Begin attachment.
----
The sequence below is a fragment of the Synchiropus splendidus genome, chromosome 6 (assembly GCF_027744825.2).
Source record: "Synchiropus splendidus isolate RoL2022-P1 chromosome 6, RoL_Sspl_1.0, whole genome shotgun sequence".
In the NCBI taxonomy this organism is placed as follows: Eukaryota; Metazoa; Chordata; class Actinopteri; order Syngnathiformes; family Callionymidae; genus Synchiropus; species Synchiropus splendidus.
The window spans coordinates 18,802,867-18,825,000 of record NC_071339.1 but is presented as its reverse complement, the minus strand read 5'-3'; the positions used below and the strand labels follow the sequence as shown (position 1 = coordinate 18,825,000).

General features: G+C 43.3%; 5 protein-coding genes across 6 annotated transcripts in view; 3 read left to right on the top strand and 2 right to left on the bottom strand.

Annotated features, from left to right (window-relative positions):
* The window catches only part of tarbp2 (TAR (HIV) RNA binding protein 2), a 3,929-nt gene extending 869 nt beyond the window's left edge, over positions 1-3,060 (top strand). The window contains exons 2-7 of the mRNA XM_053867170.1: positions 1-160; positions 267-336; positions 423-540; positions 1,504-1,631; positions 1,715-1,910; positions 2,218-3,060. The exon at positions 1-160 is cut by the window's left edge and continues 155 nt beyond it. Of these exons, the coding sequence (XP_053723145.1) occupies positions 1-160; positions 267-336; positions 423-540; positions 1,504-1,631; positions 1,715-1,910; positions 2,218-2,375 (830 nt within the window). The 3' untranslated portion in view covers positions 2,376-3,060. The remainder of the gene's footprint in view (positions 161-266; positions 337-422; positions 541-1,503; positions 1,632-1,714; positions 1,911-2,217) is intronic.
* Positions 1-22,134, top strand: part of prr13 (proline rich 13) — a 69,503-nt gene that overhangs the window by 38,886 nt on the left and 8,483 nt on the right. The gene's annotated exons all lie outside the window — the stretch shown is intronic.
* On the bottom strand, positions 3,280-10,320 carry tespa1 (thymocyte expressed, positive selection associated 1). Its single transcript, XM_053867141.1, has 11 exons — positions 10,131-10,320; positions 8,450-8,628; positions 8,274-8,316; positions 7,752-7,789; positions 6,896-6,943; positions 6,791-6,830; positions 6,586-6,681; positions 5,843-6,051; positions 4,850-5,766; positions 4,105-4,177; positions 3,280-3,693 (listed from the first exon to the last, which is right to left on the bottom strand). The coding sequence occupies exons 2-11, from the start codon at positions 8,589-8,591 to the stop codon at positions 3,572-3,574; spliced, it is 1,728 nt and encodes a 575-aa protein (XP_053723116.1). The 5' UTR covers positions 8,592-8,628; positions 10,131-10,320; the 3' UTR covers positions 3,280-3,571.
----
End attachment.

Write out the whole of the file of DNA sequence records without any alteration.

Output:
The sequence below is a fragment of the Synchiropus splendidus genome, chromosome 6 (assembly GCF_027744825.2).
Source record: "Synchiropus splendidus isolate RoL2022-P1 chromosome 6, RoL_Sspl_1.0, whole genome shotgun sequence".
In the NCBI taxonomy this organism is placed as follows: Eukaryota; Metazoa; Chordata; class Actinopteri; order Syngnathiformes; family Callionymidae; genus Synchiropus; species Synchiropus splendidus.
The window spans coordinates 18,802,867-18,825,000 of record NC_071339.1 but is presented as its reverse complement, the minus strand read 5'-3'; the positions used below and the strand labels follow the sequence as shown (position 1 = coordinate 18,825,000).

General features: G+C 43.3%; 5 protein-coding genes across 6 annotated transcripts in view; 3 read left to right on the top strand and 2 right to left on the bottom strand.

Annotated features, from left to right (window-relative positions):
* The window catches only part of tarbp2 (TAR (HIV) RNA binding protein 2), a 3,929-nt gene extending 869 nt beyond the window's left edge, over positions 1-3,060 (top strand). The window contains exons 2-7 of the mRNA XM_053867170.1: positions 1-160; positions 267-336; positions 423-540; positions 1,504-1,631; positions 1,715-1,910; positions 2,218-3,060. The exon at positions 1-160 is cut by the window's left edge and continues 155 nt beyond it. Of these exons, the coding sequence (XP_053723145.1) occupies positions 1-160; positions 267-336; positions 423-540; positions 1,504-1,631; positions 1,715-1,910; positions 2,218-2,375 (830 nt within the window). The 3' untranslated portion in view covers positions 2,376-3,060. The remainder of the gene's footprint in view (positions 161-266; positions 337-422; positions 541-1,503; positions 1,632-1,714; positions 1,911-2,217) is intronic.
* Positions 1-22,134, top strand: part of prr13 (proline rich 13) — a 69,503-nt gene that overhangs the window by 38,886 nt on the left and 8,483 nt on the right. The gene's annotated exons all lie outside the window — the stretch shown is intronic.
* On the bottom strand, positions 3,280-10,320 carry tespa1 (thymocyte expressed, positive selection associated 1). Its single transcript, XM_053867141.1, has 11 exons — positions 10,131-10,320; positions 8,450-8,628; positions 8,274-8,316; positions 7,752-7,789; positions 6,896-6,943; positions 6,791-6,830; positions 6,586-6,681; positions 5,843-6,051; positions 4,850-5,766; positions 4,105-4,177; positions 3,280-3,693 (listed from the first exon to the last, which is right to left on the bottom strand). The coding sequence occupies exons 2-11, from the start codon at positions 8,589-8,591 to the stop codon at positions 3,572-3,574; spliced, it is 1,728 nt and encodes a 575-aa protein (XP_053723116.1). The 5' UTR covers positions 8,592-8,628; positions 10,131-10,320; the 3' UTR covers positions 3,280-3,571.